IDC’s top 10 predictions for the 2019 worldwide connected vehicle market were developed with input from technology and product vendors, service providers, and technology buyers in the automotive, IT, and government segments as well as from IDC’s connected vehicle analysts. These predictions focus on providing guidance on key connected vehicle trends that impact the automotive service value chain, from vehicle manufacturers (OEMs) and tier 1 suppliers to wireless network operators and state and local governments.
IDC defines the connected vehicle market, at its broadest, as any vehicle and related transportation infrastructure that utilizes the internet, Internet of Things (IoT), and 3rd Platform technologies (mobile technologies, social networking, cloud services, and big data and analytics) for communication. This communication includes the distribution of data across endpoints such as vehicle occupants, manufacturers and suppliers, government organizations, and third-party application providers that utilize the data to develop new and enhanced products and services. Examples of services created with this data include new approaches to maintain vehicle safety, more precise navigation and routing information, and the development of vehicle intelligent or smart assistants.
Our predictions aim to highlight the advances and innovations enabled or supported by connected vehicle over the next five years. The following is the list of the top 10 areas of impact predicted for technology buyers in the connected vehicle space:
- Prediction 1: By 2024, 10% of all rides completed via ride-sharing platforms in major cities will be provided by automated vehicles.
- Prediction 2: By 2020, vehicle manufacturers operating Levels 4 and 5 autonomy fleets will require 50MB of cellular data per hour for safe vehicle operation and to ensure a consistent level of rider satisfaction.
- Prediction 3: By 2023, 35% of large transit authorities will have integrated with transportation network companies to improve and expand passenger services and to reduce transit agency inefficiencies and service gaps.
- Prediction 4: The average cost of the additional hardware required to enable Level 4 autonomy will drop from $12,000 per vehicle in 2020 to $8,000 per vehicle in 2023.
- Prediction 5: By 2022, 5% of urban households worldwide will have reduced car ownership by at least one vehicle, replacing dedicated vehicle usage with mobility-as-a-service and public transport options.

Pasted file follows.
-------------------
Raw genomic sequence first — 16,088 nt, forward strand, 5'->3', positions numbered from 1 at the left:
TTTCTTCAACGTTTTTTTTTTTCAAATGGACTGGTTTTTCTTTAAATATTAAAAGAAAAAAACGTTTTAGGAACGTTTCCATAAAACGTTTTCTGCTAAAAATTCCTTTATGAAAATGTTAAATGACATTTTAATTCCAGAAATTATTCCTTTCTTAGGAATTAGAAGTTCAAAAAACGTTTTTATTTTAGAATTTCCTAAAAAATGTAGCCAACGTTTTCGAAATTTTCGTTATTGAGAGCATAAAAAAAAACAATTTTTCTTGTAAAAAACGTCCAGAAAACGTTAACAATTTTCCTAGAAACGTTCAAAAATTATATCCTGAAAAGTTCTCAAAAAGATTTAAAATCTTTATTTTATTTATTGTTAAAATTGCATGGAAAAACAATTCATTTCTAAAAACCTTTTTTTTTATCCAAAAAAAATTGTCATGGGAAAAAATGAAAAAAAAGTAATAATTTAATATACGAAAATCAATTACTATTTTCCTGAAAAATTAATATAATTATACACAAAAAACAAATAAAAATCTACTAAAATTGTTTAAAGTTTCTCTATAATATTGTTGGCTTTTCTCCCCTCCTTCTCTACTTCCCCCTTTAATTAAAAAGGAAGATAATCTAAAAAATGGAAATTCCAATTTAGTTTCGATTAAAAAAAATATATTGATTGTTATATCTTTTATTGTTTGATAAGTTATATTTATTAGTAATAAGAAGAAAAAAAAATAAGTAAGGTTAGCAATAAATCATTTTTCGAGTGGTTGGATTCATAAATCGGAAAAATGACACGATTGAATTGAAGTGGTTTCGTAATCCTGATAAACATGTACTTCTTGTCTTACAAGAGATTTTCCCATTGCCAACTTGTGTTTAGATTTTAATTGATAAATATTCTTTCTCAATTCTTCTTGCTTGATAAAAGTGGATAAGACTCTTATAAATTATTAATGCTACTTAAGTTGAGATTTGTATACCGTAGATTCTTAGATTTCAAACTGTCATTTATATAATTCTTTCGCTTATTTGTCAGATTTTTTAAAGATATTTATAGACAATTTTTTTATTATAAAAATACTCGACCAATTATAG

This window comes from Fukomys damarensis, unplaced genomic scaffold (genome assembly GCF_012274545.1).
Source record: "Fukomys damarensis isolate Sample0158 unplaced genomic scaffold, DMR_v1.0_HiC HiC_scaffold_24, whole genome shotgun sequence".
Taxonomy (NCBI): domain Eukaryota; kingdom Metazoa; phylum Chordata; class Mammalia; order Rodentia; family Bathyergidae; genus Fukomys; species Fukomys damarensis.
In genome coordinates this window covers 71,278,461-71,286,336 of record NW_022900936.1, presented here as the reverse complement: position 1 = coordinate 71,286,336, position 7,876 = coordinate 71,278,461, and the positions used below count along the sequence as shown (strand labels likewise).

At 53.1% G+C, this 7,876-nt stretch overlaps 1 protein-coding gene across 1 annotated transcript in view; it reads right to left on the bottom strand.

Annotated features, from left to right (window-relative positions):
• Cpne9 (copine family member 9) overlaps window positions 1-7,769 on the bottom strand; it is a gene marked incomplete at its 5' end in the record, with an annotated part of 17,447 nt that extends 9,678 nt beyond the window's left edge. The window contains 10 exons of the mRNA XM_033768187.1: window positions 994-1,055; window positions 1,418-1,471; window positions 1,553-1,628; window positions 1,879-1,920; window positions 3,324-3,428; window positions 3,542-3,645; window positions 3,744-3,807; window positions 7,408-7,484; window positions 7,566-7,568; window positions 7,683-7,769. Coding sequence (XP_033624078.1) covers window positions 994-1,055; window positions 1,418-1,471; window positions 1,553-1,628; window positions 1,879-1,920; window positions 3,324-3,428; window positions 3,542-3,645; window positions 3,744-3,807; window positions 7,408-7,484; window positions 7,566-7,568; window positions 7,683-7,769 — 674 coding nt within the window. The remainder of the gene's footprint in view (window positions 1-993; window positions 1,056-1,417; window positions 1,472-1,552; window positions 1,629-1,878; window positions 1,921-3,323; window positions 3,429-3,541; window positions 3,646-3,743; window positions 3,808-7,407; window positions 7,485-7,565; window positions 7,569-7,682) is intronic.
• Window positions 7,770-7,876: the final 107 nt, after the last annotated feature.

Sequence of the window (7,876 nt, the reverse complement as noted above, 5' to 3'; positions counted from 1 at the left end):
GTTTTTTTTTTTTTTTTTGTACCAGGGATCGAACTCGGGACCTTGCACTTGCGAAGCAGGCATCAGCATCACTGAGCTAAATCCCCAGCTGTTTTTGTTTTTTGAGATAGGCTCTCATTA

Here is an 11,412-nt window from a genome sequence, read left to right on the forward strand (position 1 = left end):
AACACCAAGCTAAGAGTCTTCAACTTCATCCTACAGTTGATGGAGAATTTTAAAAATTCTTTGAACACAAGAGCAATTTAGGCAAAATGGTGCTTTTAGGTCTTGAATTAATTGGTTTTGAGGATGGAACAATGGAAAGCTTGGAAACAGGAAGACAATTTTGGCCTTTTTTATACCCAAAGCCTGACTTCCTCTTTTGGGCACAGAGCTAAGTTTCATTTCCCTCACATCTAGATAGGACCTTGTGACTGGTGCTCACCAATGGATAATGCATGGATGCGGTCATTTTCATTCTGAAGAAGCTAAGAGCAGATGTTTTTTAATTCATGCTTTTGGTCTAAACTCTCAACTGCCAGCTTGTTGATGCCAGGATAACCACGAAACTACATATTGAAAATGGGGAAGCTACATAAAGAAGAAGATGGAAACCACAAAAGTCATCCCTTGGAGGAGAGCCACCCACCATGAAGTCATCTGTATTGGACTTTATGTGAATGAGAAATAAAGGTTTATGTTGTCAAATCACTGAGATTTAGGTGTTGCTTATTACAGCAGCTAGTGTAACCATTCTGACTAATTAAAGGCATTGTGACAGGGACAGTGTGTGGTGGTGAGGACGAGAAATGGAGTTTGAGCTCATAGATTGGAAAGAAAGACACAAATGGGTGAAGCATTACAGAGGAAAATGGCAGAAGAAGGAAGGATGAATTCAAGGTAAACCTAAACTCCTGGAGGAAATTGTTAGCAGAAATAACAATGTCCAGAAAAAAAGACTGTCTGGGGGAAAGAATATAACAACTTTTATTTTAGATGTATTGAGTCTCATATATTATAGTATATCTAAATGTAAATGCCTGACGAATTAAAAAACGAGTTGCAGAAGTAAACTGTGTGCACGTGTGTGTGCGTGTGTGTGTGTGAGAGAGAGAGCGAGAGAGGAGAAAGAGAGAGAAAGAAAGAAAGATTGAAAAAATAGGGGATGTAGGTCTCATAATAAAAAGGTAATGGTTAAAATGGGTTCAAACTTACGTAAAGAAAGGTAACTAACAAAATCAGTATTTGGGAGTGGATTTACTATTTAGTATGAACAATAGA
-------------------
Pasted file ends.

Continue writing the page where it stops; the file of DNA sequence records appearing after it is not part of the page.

- Prediction 6: Because of increases in driver assistance and workload data sharing via cloud platforms, 20% of OEMs implementing data management and monetization strategies will increase their market share by 2023.
- Prediction 7: By 2021, 60% of tier 1 suppliers will leverage real-time data across the value chain and will have increased their focus on new product collaboration with OEMs to reduce time to market by 35%.
- Prediction 8: By 2024, 20% of global autonomous fleet owners will network vehicle digital twins into their ecosystems to ensure safe city and town operation while achieving a 5% cost-of-quality reduction.
- Prediction 9: Because of rising direct and indirect vehicle ownership costs, by 2022, personal urban miles driven will have contracted by 15% and urban car sales will have fallen.
- Prediction 10: By 2021, 20% of major cities will have begun implementations to support automated vehicles, leading to increased live AV pilots, faster transit innovations, and improved road safety.
This IDC study provides our top 10 predictions for the worldwide connected vehicle market for 2019. These predictions reflect IDC’s vision for the 10 most important trends in this market over the next 60 months (through 2024). Technology buyers across automotive manufacturers, tiered suppliers, mobile network operators, and fleet owners should use this IDC FutureScape to help inform their purchasing decisions over the next three to five years.
In 2018, we saw an acceleration of the impacts of digital transformation on the automotive industry and ecosystem. Changes such as growth of mobility-as-a-service (MaaS) providers like Uber and Lyft and the preproduction testing of automated vehicles are forcing technology buyers to broaden the scope of services and technology they need to understand and adopt. This frequency of change will only accelerate, and ecosystem participants unwilling or unable to adapt may be disrupted.
Learn more about the 2019 Connected Vehicle Predictions
For context around these predictions, including the IT impact and guidance on how to integrate each prediction in the digital strategy of the enterprise, view the IDC FutureScape: Worldwide Connected Vehicle 2019 Predictions web conference on-demand.
Jeffrey Hojlo, Program Director, IDC Manufacturing Insights